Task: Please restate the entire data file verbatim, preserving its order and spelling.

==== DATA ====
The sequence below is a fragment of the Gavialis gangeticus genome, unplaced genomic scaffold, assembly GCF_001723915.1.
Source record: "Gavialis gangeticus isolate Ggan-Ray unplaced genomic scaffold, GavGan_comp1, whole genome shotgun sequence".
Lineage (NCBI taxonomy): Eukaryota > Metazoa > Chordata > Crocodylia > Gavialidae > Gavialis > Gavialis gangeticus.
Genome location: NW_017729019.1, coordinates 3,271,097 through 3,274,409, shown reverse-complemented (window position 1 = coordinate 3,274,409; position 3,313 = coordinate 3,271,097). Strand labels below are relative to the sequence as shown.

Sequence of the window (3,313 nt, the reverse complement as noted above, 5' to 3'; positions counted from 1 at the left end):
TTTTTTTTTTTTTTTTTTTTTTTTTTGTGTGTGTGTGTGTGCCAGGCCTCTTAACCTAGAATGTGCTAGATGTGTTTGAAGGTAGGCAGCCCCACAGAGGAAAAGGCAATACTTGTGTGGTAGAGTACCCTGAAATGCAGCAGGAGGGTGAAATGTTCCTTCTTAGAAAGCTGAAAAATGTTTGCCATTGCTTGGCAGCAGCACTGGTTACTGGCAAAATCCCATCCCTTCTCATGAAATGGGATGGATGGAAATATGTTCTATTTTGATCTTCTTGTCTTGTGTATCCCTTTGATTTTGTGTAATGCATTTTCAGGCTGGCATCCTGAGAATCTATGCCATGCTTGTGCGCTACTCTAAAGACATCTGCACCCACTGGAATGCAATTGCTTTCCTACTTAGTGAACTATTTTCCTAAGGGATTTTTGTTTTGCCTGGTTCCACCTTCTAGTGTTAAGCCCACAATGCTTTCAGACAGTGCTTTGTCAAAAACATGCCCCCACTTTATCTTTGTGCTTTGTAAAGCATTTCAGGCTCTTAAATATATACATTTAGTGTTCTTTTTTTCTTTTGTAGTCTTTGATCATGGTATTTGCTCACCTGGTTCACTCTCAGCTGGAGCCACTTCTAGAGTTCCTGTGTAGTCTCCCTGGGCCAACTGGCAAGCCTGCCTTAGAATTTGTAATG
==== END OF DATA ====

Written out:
The sequence below is a fragment of the Gavialis gangeticus genome, unplaced genomic scaffold, assembly GCF_001723915.1.
Source record: "Gavialis gangeticus isolate Ggan-Ray unplaced genomic scaffold, GavGan_comp1, whole genome shotgun sequence".
Lineage (NCBI taxonomy): Eukaryota > Metazoa > Chordata > Crocodylia > Gavialidae > Gavialis > Gavialis gangeticus.
Genome location: NW_017729019.1, coordinates 3,271,097 through 3,274,409, shown reverse-complemented (window position 1 = coordinate 3,274,409; position 3,313 = coordinate 3,271,097). Strand labels below are relative to the sequence as shown.

Sequence of the window (3,313 nt, the reverse complement as noted above, 5' to 3'; positions counted from 1 at the left end):
TTTTTTTTTTTTTTTTTTTTTTTTTTGTGTGTGTGTGTGTGCCAGGCCTCTTAACCTAGAATGTGCTAGATGTGTTTGAAGGTAGGCAGCCCCACAGAGGAAAAGGCAATACTTGTGTGGTAGAGTACCCTGAAATGCAGCAGGAGGGTGAAATGTTCCTTCTTAGAAAGCTGAAAAATGTTTGCCATTGCTTGGCAGCAGCACTGGTTACTGGCAAAATCCCATCCCTTCTCATGAAATGGGATGGATGGAAATATGTTCTATTTTGATCTTCTTGTCTTGTGTATCCCTTTGATTTTGTGTAATGCATTTTCAGGCTGGCATCCTGAGAATCTATGCCATGCTTGTGCGCTACTCTAAAGACATCTGCACCCACTGGAATGCAATTGCTTTCCTACTTAGTGAACTATTTTCCTAAGGGATTTTTGTTTTGCCTGGTTCCACCTTCTAGTGTTAAGCCCACAATGCTTTCAGACAGTGCTTTGTCAAAAACATGCCCCCACTTTATCTTTGTGCTTTGTAAAGCATTTCAGGCTCTTAAATATATACATTTAGTGTTCTTTTTTTCTTTTGTAGTCTTTGATCATGGTATTTGCTCACCTGGTTCACTCTCAGCTGGAGCCACTTCTAGAGTTCCTGTGTAGTCTCCCTGGGCCAACTGGCAAGCCTGCCTTAGAATTTGTAATG